Some may say that librarians fall into many stereotypes: bun-wearing, shushing, antisocial, etc. The list describing the stereotypical librarian could go on and on. Most modern-day librarians do not fall into the descriptors of the stereotypes that have been written or portrayed by media. In fact, there was even a film made on the subject called “Hollywood Librarians.” Read more about the film here: http://www.journalgazette.net/apps/pbcs.dll/article?AID=/20070923/LOCAL0201/709230322/1002/LOCAL
One librarian stereotype that I have fallen prey to in the past is the stereotype of perfectionist. Many librarians are guilty of this quality, or fault, depending on how you look at it. In fact, I had a graduate library school professor who always made it a point to say, “Remember: It’s completion, not perfection, that counts at the end of the day.” Our desire to search until we get exactly the right answer, the perfect lesson, and the pleased patron drives us to want perfection.
And that is the reason for this blog post: How I gave up on perfection and learned to settle for an evolution of things.
Throughout my career, I’ve learned that nothing worthwhile happens overnight. A quality school library program takes years to build, and must have full participation of other stakeholders (students, teachers, administration, parents, and community members) in order to be successful. I have been blessed to know that I have the full support of my educational community in building a library literacy program that both meets and exceeds the needs of all of the necessary constituents. However, it is still a work in progress, ever evolving and changing for the better.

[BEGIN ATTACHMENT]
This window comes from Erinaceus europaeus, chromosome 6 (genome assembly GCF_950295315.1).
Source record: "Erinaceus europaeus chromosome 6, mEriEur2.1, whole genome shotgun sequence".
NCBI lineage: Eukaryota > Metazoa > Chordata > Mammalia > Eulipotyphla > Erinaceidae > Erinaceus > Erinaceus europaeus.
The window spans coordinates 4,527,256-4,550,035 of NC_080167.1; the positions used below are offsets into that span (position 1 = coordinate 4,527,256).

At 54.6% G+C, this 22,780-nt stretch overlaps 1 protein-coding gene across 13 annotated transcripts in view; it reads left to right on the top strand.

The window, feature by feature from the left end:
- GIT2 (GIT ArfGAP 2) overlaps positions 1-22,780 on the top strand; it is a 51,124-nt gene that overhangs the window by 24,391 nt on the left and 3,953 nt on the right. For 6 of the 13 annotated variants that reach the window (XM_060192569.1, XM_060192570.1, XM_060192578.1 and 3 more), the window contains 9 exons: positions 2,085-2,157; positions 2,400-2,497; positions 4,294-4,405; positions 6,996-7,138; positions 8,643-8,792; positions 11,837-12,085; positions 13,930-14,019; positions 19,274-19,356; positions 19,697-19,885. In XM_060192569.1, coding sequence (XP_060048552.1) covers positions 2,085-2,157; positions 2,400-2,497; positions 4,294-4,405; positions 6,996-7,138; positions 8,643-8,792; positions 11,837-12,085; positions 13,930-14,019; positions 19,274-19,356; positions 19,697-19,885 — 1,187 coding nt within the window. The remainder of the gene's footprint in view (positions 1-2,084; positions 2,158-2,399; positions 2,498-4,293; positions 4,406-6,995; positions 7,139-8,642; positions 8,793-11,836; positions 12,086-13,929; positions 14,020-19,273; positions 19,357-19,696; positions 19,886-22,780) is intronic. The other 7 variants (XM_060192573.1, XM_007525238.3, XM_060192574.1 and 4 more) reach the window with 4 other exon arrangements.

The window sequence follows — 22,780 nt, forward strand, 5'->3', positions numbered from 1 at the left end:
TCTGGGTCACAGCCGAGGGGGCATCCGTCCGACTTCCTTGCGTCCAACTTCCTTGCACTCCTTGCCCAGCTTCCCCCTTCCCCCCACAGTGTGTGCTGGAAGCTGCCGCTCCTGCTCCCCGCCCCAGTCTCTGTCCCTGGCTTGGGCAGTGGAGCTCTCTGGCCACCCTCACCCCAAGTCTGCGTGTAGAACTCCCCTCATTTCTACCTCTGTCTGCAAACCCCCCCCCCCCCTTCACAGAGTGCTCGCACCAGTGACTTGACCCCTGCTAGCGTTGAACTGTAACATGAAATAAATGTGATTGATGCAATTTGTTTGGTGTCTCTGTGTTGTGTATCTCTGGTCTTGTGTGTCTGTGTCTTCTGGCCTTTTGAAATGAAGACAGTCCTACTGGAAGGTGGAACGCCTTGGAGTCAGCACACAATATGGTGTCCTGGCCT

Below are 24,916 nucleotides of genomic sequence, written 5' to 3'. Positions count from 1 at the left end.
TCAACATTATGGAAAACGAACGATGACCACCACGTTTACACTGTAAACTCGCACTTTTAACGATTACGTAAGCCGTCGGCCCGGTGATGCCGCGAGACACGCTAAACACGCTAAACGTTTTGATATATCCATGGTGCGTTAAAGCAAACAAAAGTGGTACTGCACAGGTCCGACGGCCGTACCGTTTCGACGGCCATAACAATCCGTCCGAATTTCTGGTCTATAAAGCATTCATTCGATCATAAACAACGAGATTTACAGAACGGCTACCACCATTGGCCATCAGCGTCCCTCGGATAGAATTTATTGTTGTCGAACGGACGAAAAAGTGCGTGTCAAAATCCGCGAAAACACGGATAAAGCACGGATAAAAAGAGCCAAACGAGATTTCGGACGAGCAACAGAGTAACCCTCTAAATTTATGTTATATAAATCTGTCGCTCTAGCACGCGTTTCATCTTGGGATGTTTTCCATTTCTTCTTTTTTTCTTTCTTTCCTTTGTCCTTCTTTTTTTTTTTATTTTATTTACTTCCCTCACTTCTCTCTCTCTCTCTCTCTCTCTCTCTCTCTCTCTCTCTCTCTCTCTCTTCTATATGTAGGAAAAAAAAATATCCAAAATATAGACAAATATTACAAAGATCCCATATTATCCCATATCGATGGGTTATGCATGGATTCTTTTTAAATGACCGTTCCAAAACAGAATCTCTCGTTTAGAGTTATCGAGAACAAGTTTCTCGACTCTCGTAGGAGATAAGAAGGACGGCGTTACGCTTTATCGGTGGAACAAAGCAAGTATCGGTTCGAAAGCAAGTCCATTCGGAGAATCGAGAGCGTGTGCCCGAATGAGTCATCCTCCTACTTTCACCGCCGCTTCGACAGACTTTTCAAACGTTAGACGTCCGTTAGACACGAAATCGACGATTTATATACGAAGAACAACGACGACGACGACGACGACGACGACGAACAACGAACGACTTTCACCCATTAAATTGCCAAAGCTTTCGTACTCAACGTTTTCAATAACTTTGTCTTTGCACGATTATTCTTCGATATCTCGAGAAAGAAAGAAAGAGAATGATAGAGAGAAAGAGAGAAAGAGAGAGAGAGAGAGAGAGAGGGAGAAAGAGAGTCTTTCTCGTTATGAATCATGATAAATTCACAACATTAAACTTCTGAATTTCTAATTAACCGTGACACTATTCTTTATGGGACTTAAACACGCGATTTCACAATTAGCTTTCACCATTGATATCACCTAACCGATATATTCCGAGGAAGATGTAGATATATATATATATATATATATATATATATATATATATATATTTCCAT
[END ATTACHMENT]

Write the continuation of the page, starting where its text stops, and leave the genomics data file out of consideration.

One way that I have learned to let things evolve is through the art of scrapbooking. As silly as it sounds, scrapbooking is a largely organic process. When I begin a scrapbook page, I have a relative idea of what I’d like to see happen on the page, but, it never turns out to be that vision. Instead, it evolves as I work on the page. Accidentally cut the wrong size shape with your Cricut? Use it as a background shape for your page. You see, it organically evolves to something unexpectedly beautiful. It’s a process I’m learning to embrace, just as a successful professional librarian image and school library program takes time and unexpected turns in a charming manner.
My advice: Keep working towards building your professional image, your library program, and your life. The unexpected may be the best that will happen to you.